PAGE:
The prosecution history supported this conclusion. As set forth in the opinion, the Examiner had rejected the claims based on prior art regarding size 0 capsules filled with compressed anhydrous calcium acetate and art that taught calcium acetate granules; also cited was a prior art table of capsule sizes (which did not list any elongated capsule sizes). Roxane argued that statements by the Examiner that the amount of calcium acetate contained in size 00 capsules was 50% greater than in size 00 capsules encompassed size 00el capsules, because as it turns out size 00el capsules contain exactly 50% more calcium acetate than size 0 capsules. The panel disagreed, finding that the evidence in the prosecution history showed the Examiner relied on the capsule size table only with regard to size 00 capsules and not the elongated variant.
This conclusion was supported, according to the Federal Circuit, by statements in the inventor's declaration provided during appeal of this obviousness rejection before the Patent Trial and Appeal Board. In that appeal, the inventor stated that the prior art granules could not be filled in size 00 capsules in the amounts required by the claims. The opinion interprets these statements as indicating that "size 00 capsules" had a specific and determined volume and that these statements were not consistent with the term comprising a family of capsules of constant diameter but differing lengths (and hence volumes). In addition, in a Reply brief filed in the PTAB appeal Roxane had "emphasized that claim 1 does not cover capsules that are larger and have more fill capacity than 'size 00'" and that the volumes contained in the claimed capsules differed from what was possible in capsules that could be prepared according to the prior art. These arguments were persuasive before the Board. The Federal Circuit thus concluded that "size 00el capsules, which have a greater fill volume than the standard size 00 capsules tested by [the inventor], are outside the scope of the claims" and thus the District Court properly construed the claims to exclude the accused infringing article.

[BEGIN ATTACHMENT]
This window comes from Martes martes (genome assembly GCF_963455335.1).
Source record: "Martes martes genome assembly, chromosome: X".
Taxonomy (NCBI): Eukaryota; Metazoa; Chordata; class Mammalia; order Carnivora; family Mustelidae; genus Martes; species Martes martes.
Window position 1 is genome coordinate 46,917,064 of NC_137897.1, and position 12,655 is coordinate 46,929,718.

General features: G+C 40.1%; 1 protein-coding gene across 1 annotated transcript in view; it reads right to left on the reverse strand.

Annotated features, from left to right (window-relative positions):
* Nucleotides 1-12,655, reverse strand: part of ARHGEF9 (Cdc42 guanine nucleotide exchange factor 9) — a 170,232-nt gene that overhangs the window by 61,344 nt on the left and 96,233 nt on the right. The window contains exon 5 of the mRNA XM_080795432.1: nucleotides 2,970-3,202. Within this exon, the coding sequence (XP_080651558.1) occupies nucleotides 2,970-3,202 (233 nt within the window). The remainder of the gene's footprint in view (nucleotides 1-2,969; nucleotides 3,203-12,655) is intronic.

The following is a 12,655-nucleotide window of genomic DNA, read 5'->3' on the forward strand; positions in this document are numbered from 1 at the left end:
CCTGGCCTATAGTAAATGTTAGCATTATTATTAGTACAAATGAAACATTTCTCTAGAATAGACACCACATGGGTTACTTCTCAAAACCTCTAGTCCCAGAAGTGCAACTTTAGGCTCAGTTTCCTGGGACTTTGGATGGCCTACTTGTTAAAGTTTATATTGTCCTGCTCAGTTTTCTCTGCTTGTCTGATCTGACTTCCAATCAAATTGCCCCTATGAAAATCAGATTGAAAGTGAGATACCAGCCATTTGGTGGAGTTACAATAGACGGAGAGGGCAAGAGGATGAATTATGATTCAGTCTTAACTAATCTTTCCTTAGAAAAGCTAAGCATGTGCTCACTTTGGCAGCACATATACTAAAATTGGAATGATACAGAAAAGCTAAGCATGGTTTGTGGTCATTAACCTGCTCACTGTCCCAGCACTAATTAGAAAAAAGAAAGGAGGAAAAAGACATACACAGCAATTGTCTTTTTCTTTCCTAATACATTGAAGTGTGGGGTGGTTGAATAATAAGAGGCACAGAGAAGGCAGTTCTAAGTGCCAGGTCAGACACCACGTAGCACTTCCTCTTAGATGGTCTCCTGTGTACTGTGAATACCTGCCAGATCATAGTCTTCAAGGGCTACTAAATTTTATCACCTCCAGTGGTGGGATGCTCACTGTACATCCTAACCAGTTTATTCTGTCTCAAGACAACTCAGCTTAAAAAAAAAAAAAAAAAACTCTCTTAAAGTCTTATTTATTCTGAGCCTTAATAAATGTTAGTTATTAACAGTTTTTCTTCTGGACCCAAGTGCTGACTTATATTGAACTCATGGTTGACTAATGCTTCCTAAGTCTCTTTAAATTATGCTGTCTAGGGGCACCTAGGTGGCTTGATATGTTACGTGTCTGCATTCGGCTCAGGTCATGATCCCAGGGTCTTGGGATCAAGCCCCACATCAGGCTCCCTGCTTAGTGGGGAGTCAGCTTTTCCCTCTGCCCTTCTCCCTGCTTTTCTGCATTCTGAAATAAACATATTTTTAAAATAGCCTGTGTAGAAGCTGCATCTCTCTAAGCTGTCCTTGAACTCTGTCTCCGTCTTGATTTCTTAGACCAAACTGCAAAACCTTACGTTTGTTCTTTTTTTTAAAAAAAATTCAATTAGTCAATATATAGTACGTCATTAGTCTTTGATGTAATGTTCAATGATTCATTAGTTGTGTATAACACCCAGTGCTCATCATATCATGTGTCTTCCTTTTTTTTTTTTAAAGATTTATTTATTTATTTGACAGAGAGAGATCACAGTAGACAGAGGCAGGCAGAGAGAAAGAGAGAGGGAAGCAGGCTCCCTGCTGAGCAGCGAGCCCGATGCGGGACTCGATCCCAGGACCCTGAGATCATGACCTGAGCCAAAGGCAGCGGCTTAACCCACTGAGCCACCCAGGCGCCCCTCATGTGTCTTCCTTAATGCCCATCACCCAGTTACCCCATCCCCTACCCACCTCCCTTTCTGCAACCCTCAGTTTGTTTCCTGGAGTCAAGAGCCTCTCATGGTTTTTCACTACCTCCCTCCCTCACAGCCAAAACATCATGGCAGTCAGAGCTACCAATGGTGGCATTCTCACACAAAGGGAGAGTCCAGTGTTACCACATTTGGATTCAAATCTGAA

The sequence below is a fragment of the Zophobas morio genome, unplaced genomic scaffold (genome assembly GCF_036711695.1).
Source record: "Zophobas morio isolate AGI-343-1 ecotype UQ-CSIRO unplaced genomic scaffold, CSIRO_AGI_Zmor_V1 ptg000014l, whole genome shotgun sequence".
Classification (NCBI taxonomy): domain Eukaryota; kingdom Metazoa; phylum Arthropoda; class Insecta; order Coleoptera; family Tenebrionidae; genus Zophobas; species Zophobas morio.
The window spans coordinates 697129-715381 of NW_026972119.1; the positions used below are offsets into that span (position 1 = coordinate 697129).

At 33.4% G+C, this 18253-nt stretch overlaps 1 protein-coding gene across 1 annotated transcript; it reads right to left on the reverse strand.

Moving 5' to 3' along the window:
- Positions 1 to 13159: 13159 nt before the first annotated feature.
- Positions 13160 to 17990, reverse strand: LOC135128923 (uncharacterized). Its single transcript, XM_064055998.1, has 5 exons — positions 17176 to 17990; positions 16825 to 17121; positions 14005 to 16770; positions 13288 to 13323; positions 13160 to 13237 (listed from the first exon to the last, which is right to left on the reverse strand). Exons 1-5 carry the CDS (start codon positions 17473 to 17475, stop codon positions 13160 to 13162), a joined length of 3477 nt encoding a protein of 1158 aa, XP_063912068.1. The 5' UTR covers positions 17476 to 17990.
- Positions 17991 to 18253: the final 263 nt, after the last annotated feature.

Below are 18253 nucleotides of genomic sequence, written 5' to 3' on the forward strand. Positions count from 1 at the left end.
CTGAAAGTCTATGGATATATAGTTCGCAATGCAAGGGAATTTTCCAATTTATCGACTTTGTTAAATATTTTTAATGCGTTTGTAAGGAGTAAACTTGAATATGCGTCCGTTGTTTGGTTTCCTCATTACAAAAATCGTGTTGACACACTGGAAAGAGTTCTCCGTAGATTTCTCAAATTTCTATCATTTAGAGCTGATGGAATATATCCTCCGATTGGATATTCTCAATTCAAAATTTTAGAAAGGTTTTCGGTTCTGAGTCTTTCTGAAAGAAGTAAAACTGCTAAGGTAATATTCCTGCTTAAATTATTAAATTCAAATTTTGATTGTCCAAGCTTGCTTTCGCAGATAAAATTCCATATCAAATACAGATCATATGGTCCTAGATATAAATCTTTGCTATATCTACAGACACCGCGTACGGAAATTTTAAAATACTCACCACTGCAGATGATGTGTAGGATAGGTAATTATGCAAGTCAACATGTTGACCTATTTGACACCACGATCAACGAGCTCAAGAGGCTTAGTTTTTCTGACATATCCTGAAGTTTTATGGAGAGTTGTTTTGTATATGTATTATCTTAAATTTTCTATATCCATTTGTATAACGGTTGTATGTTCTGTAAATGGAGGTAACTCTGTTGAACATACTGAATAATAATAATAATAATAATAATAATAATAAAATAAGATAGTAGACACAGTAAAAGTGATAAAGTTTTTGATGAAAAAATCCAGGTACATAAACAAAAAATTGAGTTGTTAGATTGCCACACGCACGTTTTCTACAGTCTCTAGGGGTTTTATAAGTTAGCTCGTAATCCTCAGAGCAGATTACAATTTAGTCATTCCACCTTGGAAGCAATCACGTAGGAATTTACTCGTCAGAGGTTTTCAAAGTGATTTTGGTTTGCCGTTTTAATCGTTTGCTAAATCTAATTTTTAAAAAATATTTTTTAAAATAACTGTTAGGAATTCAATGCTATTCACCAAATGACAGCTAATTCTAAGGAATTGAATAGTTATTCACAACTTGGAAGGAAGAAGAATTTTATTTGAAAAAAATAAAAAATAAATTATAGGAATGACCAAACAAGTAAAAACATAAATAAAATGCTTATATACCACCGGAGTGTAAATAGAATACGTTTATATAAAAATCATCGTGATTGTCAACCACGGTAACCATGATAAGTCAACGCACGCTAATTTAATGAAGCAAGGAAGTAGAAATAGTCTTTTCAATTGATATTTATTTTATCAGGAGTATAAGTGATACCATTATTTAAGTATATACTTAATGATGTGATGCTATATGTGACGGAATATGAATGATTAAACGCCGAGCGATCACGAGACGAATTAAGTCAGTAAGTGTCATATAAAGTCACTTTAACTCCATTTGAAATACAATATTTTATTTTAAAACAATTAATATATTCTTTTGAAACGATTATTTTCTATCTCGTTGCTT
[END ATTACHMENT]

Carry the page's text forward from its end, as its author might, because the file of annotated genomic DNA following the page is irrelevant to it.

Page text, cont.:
The appeal also contained a challenge by Roxane that the case should not have been transferred from a district court in the Sixth Circuit to a district court in the Third Circuit, but could not show any abuse of the court's broad discretion to transfer.
Assuming that size 00el capsules were known in the art (it seems evident that they were), Roxane's failure to preclude Camber from designing around their claims by changing the length of the claimed capsules suggests that these embodiments were not contemplated by the inventors or their counsel. The outcome of this case shows how difficult it can be to envision all the ways a clever competitor can find embodiments of a claimed invention that falls outside the scope of the claims, and that as a result the protection assumed to be provided by the patent may ultimately fall short of what the patentee needs to protect its franchise.
Roxane Labs., Inc. v. Camber Pharm. Inc. (Fed. Cir. 2016)
Panel: Circuit Judges Lourie, Mayer, and O'Malley
Opinion by Circuit Judge Lourie